Work and Overview of Progress
During the three month period temperature-dependent X-ray photoelectron spectroscopy (TD-XPS) and temperature programmed desorption (TPD) measurements were acquired for thymine on titanium dioxide TiO2(110). In previous measurements by the fellow it was observed that, upon adsorption on the surface, the thymine spontaneously formed a bilayer structure even at submonolayer coverages. It was also observed that annealing the sample to ~450 K resulted in the removal of the second layer leaving an intact single layer. Additional heating resulted in the deprotonation of one of the nitrogen atoms in the thymine molecule. The aim of the TPD study was to determine whether or not the molecule came off intact, and whether, when the second nitrogen deprotonated, it came off as H2 or H2O. The TD-XPS provided a far clearer idea of the progress of the desorption of the second layer and the deprotonation of the nitrogen. Finally, in order to try and understand the formation of this rather strongly bound bilayer structure we adsorbed 1-methyl uracil onto the surface, to test whether intramolecular hydrogen bonding played a significant role in the formation of the bilayer. These measurements suggest that the bilayer structure form in a very similar manner with the 1-methyl uracil, suggesting that the bilayer structure is not mediated by intramolecular hydrogen bonding but rather by interaction with the protruding bridging oxygens of the TiO2(110) surface.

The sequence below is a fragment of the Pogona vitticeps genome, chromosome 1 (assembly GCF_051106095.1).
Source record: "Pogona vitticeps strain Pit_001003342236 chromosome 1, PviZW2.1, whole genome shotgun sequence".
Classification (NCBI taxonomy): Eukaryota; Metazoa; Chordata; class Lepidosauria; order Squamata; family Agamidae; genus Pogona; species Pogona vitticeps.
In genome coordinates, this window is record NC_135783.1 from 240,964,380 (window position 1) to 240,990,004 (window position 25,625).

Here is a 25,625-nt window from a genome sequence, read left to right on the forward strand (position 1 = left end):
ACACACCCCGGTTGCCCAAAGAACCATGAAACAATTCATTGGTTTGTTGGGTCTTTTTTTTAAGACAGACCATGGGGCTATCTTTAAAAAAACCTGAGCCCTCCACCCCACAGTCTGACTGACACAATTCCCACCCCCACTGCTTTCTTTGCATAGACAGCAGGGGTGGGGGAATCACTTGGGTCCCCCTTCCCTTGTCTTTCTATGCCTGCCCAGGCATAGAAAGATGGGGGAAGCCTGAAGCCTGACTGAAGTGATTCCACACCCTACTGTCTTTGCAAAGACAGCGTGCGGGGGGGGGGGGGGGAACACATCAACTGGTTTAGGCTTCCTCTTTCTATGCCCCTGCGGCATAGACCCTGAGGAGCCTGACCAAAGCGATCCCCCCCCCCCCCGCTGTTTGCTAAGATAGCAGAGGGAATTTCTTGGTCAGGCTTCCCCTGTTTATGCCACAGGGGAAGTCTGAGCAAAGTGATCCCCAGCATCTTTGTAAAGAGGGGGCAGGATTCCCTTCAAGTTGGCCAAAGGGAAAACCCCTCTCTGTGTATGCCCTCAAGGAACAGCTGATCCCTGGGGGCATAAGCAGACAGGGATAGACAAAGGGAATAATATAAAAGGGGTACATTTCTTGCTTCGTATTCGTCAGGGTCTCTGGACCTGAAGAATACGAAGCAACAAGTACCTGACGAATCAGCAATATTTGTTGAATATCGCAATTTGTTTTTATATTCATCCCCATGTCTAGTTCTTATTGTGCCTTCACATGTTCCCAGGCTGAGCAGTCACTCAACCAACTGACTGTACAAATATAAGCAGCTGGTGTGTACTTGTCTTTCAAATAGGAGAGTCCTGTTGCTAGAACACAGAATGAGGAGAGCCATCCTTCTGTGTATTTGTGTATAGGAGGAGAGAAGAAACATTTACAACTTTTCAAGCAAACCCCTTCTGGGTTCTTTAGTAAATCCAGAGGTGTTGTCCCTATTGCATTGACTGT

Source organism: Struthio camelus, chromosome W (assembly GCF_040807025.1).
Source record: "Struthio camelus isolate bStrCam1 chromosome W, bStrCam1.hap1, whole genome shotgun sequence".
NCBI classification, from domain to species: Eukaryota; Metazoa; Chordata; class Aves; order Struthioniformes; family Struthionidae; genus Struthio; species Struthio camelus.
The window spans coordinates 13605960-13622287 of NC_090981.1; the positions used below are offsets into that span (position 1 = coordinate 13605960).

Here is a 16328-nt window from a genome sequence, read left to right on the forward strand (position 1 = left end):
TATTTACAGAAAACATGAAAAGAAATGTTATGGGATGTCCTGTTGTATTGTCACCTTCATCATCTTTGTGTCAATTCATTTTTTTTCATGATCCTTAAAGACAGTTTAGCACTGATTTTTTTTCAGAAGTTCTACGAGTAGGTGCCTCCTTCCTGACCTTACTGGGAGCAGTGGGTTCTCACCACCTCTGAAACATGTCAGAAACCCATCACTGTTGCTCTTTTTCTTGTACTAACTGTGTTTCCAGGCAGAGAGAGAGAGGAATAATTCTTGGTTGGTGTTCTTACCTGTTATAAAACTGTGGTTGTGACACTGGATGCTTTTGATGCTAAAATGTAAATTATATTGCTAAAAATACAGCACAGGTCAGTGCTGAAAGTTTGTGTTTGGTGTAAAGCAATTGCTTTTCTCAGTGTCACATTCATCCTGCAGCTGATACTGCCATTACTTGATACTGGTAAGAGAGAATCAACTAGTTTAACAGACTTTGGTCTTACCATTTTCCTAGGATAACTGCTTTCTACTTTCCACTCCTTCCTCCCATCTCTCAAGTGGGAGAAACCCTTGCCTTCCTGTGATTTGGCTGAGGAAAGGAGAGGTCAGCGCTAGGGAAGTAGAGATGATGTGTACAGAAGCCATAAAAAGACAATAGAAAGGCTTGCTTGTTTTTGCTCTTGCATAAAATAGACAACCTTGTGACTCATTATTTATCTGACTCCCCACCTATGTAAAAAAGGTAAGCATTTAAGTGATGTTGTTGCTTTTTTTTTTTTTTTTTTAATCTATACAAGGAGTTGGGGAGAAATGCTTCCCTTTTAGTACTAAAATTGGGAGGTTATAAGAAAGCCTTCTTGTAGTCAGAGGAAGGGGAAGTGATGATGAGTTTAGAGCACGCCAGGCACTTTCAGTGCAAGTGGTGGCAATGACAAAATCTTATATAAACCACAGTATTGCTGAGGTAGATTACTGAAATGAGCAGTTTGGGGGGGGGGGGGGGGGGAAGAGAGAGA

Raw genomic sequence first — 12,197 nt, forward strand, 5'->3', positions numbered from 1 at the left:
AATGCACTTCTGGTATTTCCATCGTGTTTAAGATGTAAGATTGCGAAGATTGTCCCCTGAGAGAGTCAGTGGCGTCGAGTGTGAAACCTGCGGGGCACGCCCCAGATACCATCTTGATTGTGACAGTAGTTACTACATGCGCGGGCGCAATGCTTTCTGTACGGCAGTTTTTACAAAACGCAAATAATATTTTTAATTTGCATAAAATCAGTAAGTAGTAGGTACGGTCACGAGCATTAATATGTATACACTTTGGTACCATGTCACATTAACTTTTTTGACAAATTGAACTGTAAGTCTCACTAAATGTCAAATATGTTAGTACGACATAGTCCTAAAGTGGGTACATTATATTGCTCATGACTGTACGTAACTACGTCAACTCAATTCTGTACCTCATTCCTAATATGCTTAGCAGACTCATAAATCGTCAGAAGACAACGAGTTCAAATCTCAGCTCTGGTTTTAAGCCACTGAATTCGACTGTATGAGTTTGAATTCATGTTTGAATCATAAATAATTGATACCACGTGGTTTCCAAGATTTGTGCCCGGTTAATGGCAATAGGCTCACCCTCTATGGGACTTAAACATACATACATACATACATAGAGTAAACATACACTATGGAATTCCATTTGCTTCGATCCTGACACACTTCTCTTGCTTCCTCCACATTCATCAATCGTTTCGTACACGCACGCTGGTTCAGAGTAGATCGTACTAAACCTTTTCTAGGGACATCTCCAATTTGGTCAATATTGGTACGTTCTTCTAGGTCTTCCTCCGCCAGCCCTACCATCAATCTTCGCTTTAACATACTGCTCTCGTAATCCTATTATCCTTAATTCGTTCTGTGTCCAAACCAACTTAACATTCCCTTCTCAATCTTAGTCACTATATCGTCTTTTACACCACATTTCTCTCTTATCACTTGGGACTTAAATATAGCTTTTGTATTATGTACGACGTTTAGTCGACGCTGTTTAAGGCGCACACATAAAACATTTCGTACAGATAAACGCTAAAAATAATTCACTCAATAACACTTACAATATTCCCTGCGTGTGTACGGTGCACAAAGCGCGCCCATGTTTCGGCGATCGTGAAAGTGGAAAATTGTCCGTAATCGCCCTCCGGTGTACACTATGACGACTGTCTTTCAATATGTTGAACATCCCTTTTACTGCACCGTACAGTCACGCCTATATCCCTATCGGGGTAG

During a subsequent beam time at the Berlin electron storage ring for synchrotron radiation (BESSY), TD-XPS was performed to study the formation of a 2D covalent network. The aim of the study was to try and understand the growth of the network with and without the presence of silver nanoparticles and as a function of molecular and nanoparticle coverage, which are expected to act as a catalyst for the formation of a more uniform 2D network. Additional synchrotron experiments on Cr tetraphenylporphyrin supported on Ag(111) and its interaction with molecular oxygen were also conducted during this period.
Finally, during these three months the fellow also pursued the benchmarking of the equipment available at the TUM for the acquisition of ARPES measurements by measuring the dispersion of the Ag(111) Shockley surface state; moreover, designs for the electronics to convert the metal evaporators present at the E20 group to be generalised for silicon evaporation were also put forward, specifically requiring a constant power, instead of constant current, source due to the variation of the resistivity of silicon as a function of temperature. Despite the premature ending of the SiliNano project the applicant does remain convinced of the scientific interest of 2D sheetmaterials, and as such the fellow aims to study the adsorption of a molecular species onto a graphene layer grown on iridium with intercalated cobalt and molecular adsorbates on boron nitride with Prof. W. Auwärter and Dr. F. Allegretti at the Technical University of Munich.